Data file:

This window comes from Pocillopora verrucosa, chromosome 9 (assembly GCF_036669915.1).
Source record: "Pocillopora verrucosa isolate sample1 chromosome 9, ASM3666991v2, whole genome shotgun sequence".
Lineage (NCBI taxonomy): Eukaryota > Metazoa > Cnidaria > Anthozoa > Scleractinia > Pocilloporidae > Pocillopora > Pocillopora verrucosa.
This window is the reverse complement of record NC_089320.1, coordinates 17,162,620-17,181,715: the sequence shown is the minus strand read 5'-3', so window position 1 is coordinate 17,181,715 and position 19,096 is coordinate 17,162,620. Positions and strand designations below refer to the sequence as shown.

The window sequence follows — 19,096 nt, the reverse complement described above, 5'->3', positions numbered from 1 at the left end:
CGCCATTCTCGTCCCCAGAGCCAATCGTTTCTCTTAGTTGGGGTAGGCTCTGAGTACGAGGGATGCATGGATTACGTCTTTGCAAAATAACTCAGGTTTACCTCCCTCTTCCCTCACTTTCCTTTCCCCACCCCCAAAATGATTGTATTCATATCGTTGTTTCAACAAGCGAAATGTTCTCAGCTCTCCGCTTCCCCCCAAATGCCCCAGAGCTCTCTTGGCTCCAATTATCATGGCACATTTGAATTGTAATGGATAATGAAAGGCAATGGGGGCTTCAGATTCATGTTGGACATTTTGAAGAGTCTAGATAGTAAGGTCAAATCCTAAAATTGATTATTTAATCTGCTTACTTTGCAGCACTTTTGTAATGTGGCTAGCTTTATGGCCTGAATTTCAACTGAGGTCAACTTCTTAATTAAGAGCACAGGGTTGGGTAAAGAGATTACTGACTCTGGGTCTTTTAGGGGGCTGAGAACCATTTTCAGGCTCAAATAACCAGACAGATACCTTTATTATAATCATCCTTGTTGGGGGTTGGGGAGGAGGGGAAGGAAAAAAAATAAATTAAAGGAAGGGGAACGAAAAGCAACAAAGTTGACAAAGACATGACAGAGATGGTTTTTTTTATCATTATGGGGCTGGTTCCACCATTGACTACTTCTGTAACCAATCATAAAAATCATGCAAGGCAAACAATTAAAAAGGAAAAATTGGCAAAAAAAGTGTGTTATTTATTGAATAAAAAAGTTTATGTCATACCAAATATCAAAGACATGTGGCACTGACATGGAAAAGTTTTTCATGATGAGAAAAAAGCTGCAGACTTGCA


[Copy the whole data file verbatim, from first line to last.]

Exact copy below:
This window comes from Pocillopora verrucosa, chromosome 9 (assembly GCF_036669915.1).
Source record: "Pocillopora verrucosa isolate sample1 chromosome 9, ASM3666991v2, whole genome shotgun sequence".
Lineage (NCBI taxonomy): Eukaryota > Metazoa > Cnidaria > Anthozoa > Scleractinia > Pocilloporidae > Pocillopora > Pocillopora verrucosa.
This window is the reverse complement of record NC_089320.1, coordinates 17,162,620-17,181,715: the sequence shown is the minus strand read 5'-3', so window position 1 is coordinate 17,181,715 and position 19,096 is coordinate 17,162,620. Positions and strand designations below refer to the sequence as shown.

The window sequence follows — 19,096 nt, the reverse complement described above, 5'->3', positions numbered from 1 at the left end:
CGCCATTCTCGTCCCCAGAGCCAATCGTTTCTCTTAGTTGGGGTAGGCTCTGAGTACGAGGGATGCATGGATTACGTCTTTGCAAAATAACTCAGGTTTACCTCCCTCTTCCCTCACTTTCCTTTCCCCACCCCCAAAATGATTGTATTCATATCGTTGTTTCAACAAGCGAAATGTTCTCAGCTCTCCGCTTCCCCCCAAATGCCCCAGAGCTCTCTTGGCTCCAATTATCATGGCACATTTGAATTGTAATGGATAATGAAAGGCAATGGGGGCTTCAGATTCATGTTGGACATTTTGAAGAGTCTAGATAGTAAGGTCAAATCCTAAAATTGATTATTTAATCTGCTTACTTTGCAGCACTTTTGTAATGTGGCTAGCTTTATGGCCTGAATTTCAACTGAGGTCAACTTCTTAATTAAGAGCACAGGGTTGGGTAAAGAGATTACTGACTCTGGGTCTTTTAGGGGGCTGAGAACCATTTTCAGGCTCAAATAACCAGACAGATACCTTTATTATAATCATCCTTGTTGGGGGTTGGGGAGGAGGGGAAGGAAAAAAAATAAATTAAAGGAAGGGGAACGAAAAGCAACAAAGTTGACAAAGACATGACAGAGATGGTTTTTTTTATCATTATGGGGCTGGTTCCACCATTGACTACTTCTGTAACCAATCATAAAAATCATGCAAGGCAAACAATTAAAAAGGAAAAATTGGCAAAAAAAGTGTGTTATTTATTGAATAAAAAAGTTTATGTCATACCAAATATCAAAGACATGTGGCACTGACATGGAAAAGTTTTTCATGATGAGAAAAAAGCTGCAGACTTGCA